Statistical analyses

Meta-analyses were performed for outcomes for which at least two of the included studies provided comparative data for patients who underwent liver resection after preoperative chemotherapy with and without Bevacizumab. Odds ratio (OR) was chosen as effect measure dichotomous data, which was reported together with the 95 % confidence interval (CI). Meta-analyses were carried out using a random effects model for more conservative effect estimates due to potential inter-study heterogeneity regarding study populations, chemotherapy protocols and definitions of outcome parameters [17]. Heterogeneity was assessed with I2 statistics. This approach describes the proportion of total variation observed between the trials that is attributable to differences between trials rather than sampling error (chance) [18]. Moderate to high degree of statistical heterogeneity was assumed in case of an I2 value of more than 30 %. Reasons for statistical heterogeneity were explored using sensitivity analyses (exclusion of individual studies). Furthermore, subgroup analyses carried out to evaluate the impact treatment duration, time interval between last bevacizumab treatment and surgery and kind of concomitant chemotherapy on the results. Presence of publication bias was evaluated using Funnel plot analyses [19].

Meta-analyses were carried out using Review Manager Version 5.0 software (Copenhagen: The Nordic Cochrane Centre; The Cochrane Collaboration, 2008).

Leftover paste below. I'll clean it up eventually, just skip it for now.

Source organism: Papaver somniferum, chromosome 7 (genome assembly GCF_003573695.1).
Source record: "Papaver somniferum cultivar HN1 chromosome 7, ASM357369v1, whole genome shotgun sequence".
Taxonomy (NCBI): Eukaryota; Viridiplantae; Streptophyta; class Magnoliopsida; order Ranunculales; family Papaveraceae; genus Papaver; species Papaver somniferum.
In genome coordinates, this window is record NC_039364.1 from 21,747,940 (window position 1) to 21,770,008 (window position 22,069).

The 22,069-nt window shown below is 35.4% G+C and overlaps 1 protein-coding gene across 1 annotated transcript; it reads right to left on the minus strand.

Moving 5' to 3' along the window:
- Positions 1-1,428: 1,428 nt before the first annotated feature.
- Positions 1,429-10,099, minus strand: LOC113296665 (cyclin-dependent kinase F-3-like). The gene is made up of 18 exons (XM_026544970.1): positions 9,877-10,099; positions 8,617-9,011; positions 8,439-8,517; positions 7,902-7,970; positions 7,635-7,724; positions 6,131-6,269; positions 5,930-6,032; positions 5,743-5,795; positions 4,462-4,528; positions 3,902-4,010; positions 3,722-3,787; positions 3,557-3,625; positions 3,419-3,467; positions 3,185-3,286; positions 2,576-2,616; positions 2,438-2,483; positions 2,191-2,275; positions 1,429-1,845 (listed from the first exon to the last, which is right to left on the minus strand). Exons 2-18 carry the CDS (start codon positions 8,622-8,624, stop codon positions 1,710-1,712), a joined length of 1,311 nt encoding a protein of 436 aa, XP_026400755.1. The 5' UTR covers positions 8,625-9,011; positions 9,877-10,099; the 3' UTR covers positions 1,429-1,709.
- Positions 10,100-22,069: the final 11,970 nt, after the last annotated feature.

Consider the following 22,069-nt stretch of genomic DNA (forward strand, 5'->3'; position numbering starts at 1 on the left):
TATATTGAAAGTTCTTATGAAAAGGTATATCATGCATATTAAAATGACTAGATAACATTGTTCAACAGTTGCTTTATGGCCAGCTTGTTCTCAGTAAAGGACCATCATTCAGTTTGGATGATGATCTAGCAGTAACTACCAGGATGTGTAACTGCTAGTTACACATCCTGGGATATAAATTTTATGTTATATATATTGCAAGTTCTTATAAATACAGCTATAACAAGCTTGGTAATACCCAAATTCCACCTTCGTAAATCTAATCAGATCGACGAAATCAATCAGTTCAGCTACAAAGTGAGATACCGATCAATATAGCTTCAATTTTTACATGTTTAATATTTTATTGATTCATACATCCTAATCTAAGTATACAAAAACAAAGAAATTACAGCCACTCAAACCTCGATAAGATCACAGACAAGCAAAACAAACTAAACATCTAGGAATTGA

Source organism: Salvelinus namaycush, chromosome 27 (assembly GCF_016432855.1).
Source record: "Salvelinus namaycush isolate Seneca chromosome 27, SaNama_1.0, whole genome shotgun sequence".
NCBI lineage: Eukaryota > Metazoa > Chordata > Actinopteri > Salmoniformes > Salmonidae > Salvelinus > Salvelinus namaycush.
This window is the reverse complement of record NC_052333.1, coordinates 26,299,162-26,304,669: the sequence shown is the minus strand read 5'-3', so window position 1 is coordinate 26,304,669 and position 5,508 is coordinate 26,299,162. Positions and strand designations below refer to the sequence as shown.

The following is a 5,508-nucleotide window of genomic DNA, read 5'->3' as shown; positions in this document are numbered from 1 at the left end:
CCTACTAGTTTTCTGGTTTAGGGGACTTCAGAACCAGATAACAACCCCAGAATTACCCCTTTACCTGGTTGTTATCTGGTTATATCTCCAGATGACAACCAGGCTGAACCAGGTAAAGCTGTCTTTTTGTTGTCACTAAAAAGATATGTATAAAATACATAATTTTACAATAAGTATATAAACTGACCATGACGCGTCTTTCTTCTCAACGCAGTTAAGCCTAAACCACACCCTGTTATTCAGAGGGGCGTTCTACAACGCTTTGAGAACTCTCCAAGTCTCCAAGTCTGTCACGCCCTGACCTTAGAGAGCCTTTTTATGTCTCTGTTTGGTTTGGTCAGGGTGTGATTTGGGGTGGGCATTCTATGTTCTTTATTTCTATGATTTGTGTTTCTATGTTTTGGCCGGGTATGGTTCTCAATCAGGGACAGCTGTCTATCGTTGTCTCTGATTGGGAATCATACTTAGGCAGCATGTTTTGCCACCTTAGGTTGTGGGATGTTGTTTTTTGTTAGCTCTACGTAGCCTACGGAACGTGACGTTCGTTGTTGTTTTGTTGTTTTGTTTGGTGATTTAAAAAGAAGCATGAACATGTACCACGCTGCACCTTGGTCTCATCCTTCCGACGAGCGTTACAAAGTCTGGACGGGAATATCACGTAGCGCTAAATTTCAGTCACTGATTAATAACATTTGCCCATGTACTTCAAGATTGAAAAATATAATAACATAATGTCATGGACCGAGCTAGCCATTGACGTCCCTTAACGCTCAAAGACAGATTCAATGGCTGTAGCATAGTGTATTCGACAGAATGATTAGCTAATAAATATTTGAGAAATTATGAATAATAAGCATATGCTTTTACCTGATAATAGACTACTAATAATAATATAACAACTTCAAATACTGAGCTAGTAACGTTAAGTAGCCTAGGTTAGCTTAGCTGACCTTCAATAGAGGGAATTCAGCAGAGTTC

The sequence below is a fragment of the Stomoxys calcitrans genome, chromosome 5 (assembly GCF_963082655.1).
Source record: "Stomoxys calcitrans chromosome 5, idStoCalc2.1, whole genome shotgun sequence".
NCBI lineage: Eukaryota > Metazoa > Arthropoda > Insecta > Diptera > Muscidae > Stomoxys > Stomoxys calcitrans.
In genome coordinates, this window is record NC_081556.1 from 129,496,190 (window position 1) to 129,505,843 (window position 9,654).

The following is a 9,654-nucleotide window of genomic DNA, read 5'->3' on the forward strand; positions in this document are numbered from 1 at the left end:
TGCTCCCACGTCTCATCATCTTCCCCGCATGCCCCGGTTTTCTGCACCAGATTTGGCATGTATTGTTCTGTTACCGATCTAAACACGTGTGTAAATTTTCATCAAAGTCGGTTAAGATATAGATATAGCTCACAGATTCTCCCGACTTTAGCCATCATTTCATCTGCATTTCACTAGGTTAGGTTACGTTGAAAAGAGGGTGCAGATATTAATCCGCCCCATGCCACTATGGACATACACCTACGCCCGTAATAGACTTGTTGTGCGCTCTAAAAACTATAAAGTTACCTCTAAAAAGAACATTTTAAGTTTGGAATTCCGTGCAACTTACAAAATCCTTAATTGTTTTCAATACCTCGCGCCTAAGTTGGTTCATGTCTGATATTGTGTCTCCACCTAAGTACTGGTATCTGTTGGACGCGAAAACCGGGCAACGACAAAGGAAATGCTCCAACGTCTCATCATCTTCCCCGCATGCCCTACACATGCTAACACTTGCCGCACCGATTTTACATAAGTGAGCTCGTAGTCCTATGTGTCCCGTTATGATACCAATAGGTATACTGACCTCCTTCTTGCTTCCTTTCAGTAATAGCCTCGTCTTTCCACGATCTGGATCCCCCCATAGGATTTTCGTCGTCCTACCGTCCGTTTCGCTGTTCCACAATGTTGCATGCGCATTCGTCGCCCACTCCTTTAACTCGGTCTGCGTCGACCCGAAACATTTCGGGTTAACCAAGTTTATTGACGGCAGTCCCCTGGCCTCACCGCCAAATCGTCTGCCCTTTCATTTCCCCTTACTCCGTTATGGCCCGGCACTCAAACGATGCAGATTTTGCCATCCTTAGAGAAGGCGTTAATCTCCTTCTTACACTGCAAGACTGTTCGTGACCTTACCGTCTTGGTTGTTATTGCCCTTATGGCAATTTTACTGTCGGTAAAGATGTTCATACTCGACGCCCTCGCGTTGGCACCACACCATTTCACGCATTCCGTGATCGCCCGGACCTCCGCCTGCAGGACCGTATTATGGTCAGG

The systematic literature search identified 18 relevant studies (Fig. 1) [7, 8, 10, 2034]. These studies had a cumulative sample size of 2430 patients, of which 1050 patients received bevacizumab prior to resection of CLM (Table 1). The included studies were published between 2007 and 2014. More than six cycles of preoperative treatment with bevacizumab was administered in five studies [7, 20, 22, 26, 33], whereas in the remaining studies six or less cycles of chemotherapy with bevacizumab was given. The average time interval between the last dose of bevacizumab and the date of surgery was eight weeks or less in seven studies (Fig.2) [8, 22, 24, 25, 30, 33, 34] and more than eight weeks in eight studies [7, 10, 20, 21, 23, 26, 27, 31]. Bevacizumab was combined with oxaliplatin-based chemotherapy regimen in the majority (>76 %) of study patients in eight of the included studies [8, 24, 2731, 34].

Fig. 1

Flow chart of study selection

Fig. 2

Meta-analyses on the association of preoperative bevacizumab treatment with parenchymal damage and posthepatectomy liver failure in patients with CLM. a Association of bevacizumab treatment with sinusoidal obstruction syndrome (SOS). b Association of bevacizumab treatment with hepatic fibrosis. c Association of bevacizumab treatment with posthepatectomy liver failure

Table 1 Characteristics of identified studies

Histological analyses